This study aimed to compare body composition changes induced by moderate-intensity continuous training (MICT), high-intensity interval training
(HIIT), or HIIT + resistance training
(RT) programs (3 d·wk−1
, 12 wk) in overweight/obese postmenopausal women, and to determine whether fat mass reduction is related to greater fat oxidation (FatOx).
= 27) were randomized in three groups: MICT (40 min at 55%–60% of peak power output), HIIT (60 × 8 s at 80%–90% of peak HR, 12 s active recovery), and HIIT + RT (HIIT + 8 whole-body exercises: 1 set of 8–12 repetitions). Dual-energy x-ray absorptiometry was used to measure whole-body and abdominal/visceral fat mass (FM) and fat-free mass. FatOx was determined at rest, during a moderate-intensity exercise (40 min at 50% of peak power output), and for 20 min postexercise, before and after training.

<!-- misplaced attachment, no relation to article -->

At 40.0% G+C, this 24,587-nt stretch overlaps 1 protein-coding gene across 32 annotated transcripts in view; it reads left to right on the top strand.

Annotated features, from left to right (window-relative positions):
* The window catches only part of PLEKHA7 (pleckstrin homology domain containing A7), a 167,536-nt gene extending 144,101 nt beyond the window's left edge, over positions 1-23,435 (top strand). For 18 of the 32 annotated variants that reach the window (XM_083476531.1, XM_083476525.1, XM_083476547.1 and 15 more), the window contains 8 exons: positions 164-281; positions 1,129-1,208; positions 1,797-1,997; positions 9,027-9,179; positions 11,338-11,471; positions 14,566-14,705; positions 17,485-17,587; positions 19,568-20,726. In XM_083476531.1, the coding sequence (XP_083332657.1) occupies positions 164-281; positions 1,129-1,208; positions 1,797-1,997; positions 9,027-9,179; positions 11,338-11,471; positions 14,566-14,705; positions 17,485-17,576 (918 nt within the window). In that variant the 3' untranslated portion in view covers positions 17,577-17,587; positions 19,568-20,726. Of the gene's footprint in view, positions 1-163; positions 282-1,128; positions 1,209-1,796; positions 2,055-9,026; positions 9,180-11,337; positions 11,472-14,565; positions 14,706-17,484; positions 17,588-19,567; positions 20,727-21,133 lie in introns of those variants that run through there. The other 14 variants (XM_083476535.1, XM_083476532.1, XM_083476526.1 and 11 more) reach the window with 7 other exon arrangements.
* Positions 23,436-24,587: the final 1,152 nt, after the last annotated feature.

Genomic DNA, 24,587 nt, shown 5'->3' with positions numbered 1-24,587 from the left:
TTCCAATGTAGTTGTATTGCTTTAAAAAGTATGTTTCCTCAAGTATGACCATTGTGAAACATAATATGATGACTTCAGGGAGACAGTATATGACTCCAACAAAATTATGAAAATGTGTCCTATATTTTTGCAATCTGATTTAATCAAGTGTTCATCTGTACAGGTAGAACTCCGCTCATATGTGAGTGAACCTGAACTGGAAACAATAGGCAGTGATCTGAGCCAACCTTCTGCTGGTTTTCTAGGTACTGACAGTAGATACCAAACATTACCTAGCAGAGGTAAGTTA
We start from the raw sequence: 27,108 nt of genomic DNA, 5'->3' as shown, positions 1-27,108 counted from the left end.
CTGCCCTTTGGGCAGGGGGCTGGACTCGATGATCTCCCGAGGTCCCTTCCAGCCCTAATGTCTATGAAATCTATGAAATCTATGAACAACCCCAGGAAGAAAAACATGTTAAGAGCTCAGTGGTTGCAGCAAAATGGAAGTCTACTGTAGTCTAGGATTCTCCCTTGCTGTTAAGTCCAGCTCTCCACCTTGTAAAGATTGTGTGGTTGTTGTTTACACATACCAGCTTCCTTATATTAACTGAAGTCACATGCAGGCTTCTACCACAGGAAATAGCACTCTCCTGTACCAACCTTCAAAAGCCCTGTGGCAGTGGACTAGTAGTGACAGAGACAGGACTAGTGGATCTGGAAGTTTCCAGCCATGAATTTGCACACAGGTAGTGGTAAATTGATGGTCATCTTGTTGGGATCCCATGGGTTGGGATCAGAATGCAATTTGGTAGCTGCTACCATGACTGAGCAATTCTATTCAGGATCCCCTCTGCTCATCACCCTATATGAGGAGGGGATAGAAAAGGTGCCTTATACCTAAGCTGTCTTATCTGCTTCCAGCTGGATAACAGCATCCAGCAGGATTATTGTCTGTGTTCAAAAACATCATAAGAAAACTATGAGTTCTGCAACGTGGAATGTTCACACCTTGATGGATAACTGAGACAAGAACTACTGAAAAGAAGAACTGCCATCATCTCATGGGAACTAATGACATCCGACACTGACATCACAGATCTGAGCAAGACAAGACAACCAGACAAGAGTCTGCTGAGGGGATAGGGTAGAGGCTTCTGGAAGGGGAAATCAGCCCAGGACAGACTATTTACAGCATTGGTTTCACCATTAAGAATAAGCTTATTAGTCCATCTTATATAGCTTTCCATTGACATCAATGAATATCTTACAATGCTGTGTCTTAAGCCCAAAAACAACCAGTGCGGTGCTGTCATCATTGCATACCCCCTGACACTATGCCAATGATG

Overall, energy intake and physical activity levels did not vary from the beginning to the end of the intervention. Body weight and total FM decreased in all groups over time, but significant abdominal/visceral FM losses were observed only in HIIT and HIIT + RT groups. When expressed in percentage, total FM, fat-free mass, and muscle mass were significantly modified only by HIIT + RT training. FatOx did not change at rest but increased similarly in the three groups during and after exercise. Therefore, the HIIT-induced greater FM loss was not related to higher FatOx during or after exercise.
MICT or HIIT ± RT could be proposed to nondieting postmenopausal women who are overweight/obese to decrease weight and whole-body FM. The HIIT programs were more effective than MICT in reducing abdominal/visceral FM. RT addition did not potentiate this effect but increased the percentage of muscle mass.